The biological cycle of Himantopus himantopus begins with the mating which, in the period of April, is preceded by the courtship of the male to the female with not very complicated but elegant dances. In this phase, before mating, the female stands with her head facing downwards, while the male turns around pecking the water and the feathers of her chest.
The knight of Italy, after mating, nests on the banks of brackish lakes and wetlands, building a nest, with twigs and clay, in the middle of the water of a swamp or a depression dug with its legs on a sandbank or on a small island, among the salicornie.
The female lays 3-4 yellow-green eggs, stained with dark brown, in the period between late April and early June.
Incubation of the eggs lasts 25-26 days and the breeding of the offspring, which lasts about a month, is carried out by both parents.
The young leave the nest very early, learning to fly about a month after hatching.
These birds often nest in small groups, sometimes together with avocets or terns.
In case of danger, due to the presence of nest predators, the females, in the same way as avocets, simulate having a broken wing, explaining it and making a lot of noise to make themselves heard. In this way, the predator will attempt, instinctively, to attack the “injured” bird, leaving the nest alone.
Ecological role –
The Black-winged stilt is a migratory bird that winters in African countries and in the spring returns to nest in many wetlands of Italy where it finds islets suitable for the construction of nests. The migration takes place in April-May and July-September.
This bird feeds mainly on insects, but also small molluscs, worms, crustaceans and even tadpoles.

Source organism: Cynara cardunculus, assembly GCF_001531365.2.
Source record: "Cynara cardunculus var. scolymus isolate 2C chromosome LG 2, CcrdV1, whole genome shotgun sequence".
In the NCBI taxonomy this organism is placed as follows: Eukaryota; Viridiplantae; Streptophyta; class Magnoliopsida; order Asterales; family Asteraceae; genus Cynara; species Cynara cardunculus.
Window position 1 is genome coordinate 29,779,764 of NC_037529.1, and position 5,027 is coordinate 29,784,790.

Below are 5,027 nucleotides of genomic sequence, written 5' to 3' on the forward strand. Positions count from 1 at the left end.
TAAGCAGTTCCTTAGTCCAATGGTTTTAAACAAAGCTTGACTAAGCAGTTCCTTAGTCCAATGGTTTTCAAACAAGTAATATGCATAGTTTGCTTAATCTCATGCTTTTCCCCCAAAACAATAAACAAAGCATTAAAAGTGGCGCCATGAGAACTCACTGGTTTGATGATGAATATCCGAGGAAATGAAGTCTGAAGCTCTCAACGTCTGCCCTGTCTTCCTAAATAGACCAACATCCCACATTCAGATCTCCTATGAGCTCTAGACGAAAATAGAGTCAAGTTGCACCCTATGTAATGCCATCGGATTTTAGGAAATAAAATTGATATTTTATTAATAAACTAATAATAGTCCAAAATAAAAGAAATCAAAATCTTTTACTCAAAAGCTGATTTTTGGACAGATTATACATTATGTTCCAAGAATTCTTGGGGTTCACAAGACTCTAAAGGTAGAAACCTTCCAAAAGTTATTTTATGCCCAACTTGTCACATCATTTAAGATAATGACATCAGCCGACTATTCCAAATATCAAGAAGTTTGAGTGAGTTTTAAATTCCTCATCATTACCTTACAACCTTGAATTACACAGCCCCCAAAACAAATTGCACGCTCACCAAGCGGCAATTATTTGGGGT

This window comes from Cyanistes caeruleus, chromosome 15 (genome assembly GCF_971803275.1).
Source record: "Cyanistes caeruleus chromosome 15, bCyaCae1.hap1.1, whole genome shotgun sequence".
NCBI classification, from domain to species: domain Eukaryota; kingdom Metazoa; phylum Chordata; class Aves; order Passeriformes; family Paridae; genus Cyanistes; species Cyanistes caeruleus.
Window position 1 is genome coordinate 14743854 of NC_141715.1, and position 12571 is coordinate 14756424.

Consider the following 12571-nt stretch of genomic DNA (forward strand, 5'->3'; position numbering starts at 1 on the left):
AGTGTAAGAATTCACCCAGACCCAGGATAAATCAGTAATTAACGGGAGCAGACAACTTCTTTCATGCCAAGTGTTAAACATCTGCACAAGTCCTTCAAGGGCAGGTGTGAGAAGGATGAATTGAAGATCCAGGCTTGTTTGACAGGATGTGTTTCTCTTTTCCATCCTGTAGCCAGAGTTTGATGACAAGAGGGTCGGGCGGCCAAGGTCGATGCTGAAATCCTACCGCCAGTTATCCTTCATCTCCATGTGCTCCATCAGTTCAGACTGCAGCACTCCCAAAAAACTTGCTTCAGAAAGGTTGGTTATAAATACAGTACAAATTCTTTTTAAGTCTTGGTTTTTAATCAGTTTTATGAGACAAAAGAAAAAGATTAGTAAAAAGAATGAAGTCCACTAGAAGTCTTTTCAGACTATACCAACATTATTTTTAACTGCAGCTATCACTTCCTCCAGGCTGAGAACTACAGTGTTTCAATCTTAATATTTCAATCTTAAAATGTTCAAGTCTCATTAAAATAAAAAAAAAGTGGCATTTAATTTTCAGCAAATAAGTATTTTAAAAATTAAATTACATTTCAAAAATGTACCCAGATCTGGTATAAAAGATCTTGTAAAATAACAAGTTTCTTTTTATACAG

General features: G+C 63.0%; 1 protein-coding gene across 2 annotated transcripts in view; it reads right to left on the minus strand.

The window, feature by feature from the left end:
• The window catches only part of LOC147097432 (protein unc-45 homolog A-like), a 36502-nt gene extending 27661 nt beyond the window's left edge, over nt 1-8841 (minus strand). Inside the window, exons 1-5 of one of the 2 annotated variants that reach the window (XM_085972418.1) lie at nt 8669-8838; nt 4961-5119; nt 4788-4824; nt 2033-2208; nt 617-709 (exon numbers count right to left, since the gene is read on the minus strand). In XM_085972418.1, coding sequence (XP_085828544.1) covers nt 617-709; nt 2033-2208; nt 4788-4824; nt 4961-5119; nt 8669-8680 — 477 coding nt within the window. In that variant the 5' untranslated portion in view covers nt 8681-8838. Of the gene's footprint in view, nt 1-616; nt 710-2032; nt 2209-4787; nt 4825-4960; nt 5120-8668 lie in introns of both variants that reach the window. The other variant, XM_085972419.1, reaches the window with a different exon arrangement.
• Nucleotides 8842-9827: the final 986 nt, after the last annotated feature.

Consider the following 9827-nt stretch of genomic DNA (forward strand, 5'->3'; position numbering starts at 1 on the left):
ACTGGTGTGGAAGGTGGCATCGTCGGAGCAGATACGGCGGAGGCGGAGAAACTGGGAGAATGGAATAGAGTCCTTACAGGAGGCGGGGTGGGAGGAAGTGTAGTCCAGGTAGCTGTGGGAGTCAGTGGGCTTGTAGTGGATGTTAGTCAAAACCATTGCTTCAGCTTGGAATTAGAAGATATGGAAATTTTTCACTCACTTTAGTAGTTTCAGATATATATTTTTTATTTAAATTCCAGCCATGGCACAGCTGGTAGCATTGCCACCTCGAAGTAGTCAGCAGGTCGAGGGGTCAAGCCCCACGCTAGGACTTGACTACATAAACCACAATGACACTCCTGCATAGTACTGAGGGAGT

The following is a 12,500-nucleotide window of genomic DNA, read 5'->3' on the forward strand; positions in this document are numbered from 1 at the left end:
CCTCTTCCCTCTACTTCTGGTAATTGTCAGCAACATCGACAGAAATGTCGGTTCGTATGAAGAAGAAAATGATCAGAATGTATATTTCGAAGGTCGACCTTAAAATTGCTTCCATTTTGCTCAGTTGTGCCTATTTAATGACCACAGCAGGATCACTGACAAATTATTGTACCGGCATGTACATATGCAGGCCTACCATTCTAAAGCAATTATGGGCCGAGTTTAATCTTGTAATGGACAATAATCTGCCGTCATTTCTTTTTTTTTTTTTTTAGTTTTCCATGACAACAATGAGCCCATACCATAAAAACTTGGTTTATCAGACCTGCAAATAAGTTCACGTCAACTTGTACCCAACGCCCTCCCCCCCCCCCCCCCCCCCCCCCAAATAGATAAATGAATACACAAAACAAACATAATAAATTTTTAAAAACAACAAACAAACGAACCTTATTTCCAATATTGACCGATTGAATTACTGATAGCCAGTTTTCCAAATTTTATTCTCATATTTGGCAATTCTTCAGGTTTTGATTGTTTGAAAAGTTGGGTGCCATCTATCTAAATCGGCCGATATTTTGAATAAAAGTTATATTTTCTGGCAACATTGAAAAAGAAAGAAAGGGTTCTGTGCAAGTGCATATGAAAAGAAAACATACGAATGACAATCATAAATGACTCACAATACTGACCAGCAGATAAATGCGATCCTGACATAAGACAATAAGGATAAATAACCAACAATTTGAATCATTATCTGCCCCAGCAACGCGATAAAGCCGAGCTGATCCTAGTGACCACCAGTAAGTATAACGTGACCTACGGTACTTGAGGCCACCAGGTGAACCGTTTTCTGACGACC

It collects its food directly from sand and water; to hunt it uses sight and touch: in fact, it moves its beak in the water intercepting its prey. He is able to hunt even at night, since he can see well even in the dark.
According to the IUCN, the main threats to this species are represented by the transformation of the nesting and feeding habitat.
This species, at the beginning of the eighties was very at risk, but in the following decades, thanks also to the European directives, the population has greatly increased, thanks to the protection of the wetlands where the Himantopus himantopus reproduces and thanks also to the protection in the countries where it winters in winter.
In this regard, among the protective measures, it should be remembered that in addition to the Birds Directive (79/409 / EEC) it is a species subject to protection according to Article 2 of Law 157/92 of the Italian State.
Currently the general population seems stable, even if some (like the European one) are clearly increasing in number and also enlarge their range, a fact perhaps linked to global warming which allows them to colonize areas that were colder. In addition, they seem to have become less fearful of humans, so much so that more and more cases of nesting have been recorded in anthropic environments such as salt marshes, rice fields and even tanks of farms, as well as sightings of individuals in the city ponds.
– Wikipedia, the free encyclopedia.
– C. Battisti, D. Taffon, F. Giucca, 2008. Atlas of nesting birds, Gangemi Editore, Rome.
– L. Svensson, K. Mullarney, D. Zetterstrom, 1999. Guide to birds of Europe, North Africa and the Near East, Harper Collins Editore, United Kingdom.